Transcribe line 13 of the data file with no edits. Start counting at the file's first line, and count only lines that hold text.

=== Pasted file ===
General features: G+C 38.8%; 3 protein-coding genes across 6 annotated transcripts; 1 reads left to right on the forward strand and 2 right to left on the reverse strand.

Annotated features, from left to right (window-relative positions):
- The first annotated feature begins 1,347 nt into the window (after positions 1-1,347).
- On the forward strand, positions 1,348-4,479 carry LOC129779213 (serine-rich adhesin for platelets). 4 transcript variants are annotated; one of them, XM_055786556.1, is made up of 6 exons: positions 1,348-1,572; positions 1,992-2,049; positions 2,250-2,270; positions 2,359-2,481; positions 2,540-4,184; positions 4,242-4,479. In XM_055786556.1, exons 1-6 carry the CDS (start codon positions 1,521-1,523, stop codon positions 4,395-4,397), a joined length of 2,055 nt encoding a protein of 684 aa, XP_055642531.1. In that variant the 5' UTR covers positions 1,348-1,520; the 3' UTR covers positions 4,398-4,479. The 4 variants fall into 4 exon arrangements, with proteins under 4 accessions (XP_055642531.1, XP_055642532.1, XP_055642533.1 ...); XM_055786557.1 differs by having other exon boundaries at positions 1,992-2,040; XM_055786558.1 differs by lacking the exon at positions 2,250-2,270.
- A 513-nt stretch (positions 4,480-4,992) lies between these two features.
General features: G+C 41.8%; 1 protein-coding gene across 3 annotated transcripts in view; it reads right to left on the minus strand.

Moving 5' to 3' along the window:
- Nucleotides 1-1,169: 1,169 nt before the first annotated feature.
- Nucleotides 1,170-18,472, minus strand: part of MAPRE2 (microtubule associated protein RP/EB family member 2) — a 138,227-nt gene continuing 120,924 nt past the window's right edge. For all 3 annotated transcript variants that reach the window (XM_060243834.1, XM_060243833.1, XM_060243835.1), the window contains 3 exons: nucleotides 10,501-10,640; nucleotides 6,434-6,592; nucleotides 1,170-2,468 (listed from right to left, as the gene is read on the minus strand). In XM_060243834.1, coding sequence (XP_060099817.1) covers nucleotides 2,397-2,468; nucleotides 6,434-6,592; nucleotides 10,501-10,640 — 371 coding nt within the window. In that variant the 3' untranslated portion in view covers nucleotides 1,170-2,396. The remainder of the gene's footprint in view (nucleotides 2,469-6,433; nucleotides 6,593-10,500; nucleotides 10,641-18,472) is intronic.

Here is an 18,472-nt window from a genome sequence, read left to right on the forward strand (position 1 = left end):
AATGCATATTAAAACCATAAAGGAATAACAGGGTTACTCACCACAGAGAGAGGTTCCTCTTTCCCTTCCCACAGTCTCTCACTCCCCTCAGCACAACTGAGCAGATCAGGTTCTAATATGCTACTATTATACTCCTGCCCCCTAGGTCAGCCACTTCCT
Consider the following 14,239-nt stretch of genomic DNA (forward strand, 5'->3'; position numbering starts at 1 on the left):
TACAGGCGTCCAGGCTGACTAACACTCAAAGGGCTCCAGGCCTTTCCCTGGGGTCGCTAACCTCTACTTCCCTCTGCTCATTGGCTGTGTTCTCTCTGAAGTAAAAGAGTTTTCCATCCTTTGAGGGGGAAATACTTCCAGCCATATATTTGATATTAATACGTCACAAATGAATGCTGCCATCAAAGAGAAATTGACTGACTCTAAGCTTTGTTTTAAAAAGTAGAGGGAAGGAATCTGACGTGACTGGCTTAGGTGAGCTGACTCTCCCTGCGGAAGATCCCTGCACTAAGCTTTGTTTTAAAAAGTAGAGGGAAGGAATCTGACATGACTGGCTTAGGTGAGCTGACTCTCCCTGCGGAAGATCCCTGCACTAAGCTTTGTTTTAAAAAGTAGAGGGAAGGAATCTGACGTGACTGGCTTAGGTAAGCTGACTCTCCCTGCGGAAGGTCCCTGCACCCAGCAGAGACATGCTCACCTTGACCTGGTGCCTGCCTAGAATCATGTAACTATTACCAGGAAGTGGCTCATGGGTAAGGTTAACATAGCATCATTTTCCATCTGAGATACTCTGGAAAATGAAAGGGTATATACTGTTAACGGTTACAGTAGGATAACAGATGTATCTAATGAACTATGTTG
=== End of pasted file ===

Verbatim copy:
TACAGGCGTCCAGGCTGACTAACACTCAAAGGGCTCCAGGCCTTTCCCTGGGGTCGCTAACCTCTACTTCCCTCTGCTCATTGGCTGTGTTCTCTCTGAAGTAAAAGAGTTTTCCATCCTTTGAGGGGGAAATACTTCCAGCCATATATTTGATATTAATACGTCACAAATGAATGCTGCCATCAAAGAGAAATTGACTGACTCTAAGCTTTGTTTTAAAAAGTAGAGGGAAGGAATCTGACGTGACTGGCTTAGGTGAGCTGACTCTCCCTGCGGAAGATCCCTGCACTAAGCTTTGTTTTAAAAAGTAGAGGGAAGGAATCTGACATGACTGGCTTAGGTGAGCTGACTCTCCCTGCGGAAGATCCCTGCACTAAGCTTTGTTTTAAAAAGTAGAGGGAAGGAATCTGACGTGACTGGCTTAGGTAAGCTGACTCTCCCTGCGGAAGGTCCCTGCACCCAGCAGAGACATGCTCACCTTGACCTGGTGCCTGCCTAGAATCATGTAACTATTACCAGGAAGTGGCTCATGGGTAAGGTTAACATAGCATCATTTTCCATCTGAGATACTCTGGAAAATGAAAGGGTATATACTGTTAACGGTTACAGTAGGATAACAGATGTATCTAATGAACTATGTTG